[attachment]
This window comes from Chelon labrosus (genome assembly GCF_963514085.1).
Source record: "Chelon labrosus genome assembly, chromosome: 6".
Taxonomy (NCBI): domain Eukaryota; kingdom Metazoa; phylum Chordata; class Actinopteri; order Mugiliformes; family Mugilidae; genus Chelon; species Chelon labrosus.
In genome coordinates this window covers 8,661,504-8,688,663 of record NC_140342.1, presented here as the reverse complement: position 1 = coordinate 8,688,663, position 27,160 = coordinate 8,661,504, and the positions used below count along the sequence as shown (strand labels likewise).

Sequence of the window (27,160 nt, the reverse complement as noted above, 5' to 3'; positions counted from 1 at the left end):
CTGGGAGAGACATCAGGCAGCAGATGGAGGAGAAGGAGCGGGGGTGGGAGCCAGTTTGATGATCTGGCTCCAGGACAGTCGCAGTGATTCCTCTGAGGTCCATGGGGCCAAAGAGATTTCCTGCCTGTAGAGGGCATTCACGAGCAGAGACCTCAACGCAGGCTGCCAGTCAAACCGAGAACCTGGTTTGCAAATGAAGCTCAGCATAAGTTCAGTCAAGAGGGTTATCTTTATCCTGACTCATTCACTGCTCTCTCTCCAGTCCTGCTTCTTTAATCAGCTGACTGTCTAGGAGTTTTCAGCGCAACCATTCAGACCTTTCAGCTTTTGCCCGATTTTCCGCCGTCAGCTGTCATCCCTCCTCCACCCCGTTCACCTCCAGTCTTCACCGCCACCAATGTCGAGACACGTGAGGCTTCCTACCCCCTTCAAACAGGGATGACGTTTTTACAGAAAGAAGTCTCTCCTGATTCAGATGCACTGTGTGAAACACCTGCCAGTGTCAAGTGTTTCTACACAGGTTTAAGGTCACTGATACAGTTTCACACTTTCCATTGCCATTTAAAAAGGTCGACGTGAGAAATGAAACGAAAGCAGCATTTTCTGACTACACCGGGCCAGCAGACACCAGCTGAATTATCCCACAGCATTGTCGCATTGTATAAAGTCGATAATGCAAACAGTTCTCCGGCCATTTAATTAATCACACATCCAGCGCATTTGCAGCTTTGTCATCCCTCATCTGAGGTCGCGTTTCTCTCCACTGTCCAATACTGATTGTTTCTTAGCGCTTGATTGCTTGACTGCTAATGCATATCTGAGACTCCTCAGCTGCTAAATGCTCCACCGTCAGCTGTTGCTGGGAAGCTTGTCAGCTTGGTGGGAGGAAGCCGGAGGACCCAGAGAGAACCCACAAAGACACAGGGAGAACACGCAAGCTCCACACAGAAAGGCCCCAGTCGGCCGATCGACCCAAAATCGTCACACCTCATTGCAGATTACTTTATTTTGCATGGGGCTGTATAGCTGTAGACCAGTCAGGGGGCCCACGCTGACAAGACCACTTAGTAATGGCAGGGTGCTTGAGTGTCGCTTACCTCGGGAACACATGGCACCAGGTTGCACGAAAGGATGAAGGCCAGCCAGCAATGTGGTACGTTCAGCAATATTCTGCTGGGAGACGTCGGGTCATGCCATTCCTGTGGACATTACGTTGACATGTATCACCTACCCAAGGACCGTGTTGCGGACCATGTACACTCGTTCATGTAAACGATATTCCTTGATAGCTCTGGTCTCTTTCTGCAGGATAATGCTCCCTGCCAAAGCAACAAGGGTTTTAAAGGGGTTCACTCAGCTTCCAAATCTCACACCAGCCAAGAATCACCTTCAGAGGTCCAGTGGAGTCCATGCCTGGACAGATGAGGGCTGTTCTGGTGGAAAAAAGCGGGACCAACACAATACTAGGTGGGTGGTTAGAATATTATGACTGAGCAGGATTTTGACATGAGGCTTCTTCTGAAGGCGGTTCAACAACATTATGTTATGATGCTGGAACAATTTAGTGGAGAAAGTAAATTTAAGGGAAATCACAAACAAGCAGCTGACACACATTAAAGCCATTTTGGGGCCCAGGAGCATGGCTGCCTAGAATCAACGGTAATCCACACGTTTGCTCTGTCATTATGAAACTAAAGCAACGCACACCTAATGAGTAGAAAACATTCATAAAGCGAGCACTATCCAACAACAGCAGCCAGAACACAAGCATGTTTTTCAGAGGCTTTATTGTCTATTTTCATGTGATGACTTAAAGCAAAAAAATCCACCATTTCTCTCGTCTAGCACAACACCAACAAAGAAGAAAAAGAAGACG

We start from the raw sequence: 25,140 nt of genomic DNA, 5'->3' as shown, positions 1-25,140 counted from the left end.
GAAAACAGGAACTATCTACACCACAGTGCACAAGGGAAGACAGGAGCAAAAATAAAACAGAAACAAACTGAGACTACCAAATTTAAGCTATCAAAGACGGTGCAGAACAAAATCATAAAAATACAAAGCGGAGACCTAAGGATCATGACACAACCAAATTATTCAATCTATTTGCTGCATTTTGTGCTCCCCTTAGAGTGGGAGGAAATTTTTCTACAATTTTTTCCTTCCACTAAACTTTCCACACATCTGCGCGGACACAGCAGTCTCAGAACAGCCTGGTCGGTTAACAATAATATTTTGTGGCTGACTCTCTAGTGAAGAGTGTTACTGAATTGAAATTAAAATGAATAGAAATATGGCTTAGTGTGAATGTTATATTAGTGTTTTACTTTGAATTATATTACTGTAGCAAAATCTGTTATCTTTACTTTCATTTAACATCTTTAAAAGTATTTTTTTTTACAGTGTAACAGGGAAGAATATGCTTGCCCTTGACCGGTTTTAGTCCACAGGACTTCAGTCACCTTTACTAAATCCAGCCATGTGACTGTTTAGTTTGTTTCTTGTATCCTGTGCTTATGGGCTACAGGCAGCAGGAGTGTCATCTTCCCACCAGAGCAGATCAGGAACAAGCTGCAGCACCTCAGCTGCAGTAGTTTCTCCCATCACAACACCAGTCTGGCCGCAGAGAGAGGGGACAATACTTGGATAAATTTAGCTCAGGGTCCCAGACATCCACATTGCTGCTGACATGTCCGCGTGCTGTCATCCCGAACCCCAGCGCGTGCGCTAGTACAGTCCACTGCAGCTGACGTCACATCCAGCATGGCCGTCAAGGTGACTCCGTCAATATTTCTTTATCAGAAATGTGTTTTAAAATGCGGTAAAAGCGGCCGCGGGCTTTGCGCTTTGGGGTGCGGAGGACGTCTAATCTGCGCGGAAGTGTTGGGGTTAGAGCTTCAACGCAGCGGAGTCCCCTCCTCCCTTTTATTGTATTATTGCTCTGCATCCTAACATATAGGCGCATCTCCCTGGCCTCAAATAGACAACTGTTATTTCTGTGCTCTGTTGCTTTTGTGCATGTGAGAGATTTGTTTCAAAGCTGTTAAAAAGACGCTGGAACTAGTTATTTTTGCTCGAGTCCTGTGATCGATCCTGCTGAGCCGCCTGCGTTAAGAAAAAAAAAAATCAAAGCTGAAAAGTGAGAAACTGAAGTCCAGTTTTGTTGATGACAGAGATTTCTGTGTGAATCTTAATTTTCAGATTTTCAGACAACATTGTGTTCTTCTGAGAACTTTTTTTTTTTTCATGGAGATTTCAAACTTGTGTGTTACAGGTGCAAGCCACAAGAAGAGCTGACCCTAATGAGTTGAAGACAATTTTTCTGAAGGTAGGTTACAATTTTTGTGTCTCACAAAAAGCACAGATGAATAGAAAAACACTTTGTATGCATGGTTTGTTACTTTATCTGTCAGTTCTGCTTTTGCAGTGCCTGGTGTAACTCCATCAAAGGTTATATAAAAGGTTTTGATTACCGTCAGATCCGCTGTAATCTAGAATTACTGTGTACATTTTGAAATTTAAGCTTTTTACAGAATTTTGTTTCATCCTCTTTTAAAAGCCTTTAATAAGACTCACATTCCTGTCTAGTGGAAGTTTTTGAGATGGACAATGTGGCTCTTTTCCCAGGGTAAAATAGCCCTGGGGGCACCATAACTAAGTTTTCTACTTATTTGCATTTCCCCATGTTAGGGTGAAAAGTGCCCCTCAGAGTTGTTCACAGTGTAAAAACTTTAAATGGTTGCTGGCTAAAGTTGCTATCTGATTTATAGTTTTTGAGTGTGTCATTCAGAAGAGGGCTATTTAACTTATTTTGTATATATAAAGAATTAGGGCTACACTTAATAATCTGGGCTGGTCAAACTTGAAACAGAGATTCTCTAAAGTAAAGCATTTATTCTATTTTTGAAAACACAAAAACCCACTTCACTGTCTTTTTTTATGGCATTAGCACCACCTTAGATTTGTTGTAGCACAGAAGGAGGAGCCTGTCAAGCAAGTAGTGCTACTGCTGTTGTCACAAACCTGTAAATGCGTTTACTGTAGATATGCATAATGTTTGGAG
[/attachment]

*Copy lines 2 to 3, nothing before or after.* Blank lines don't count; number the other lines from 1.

Source record: "Chelon labrosus genome assembly, chromosome: 6".
Taxonomy (NCBI): domain Eukaryota; kingdom Metazoa; phylum Chordata; class Actinopteri; order Mugiliformes; family Mugilidae; genus Chelon; species Chelon labrosus.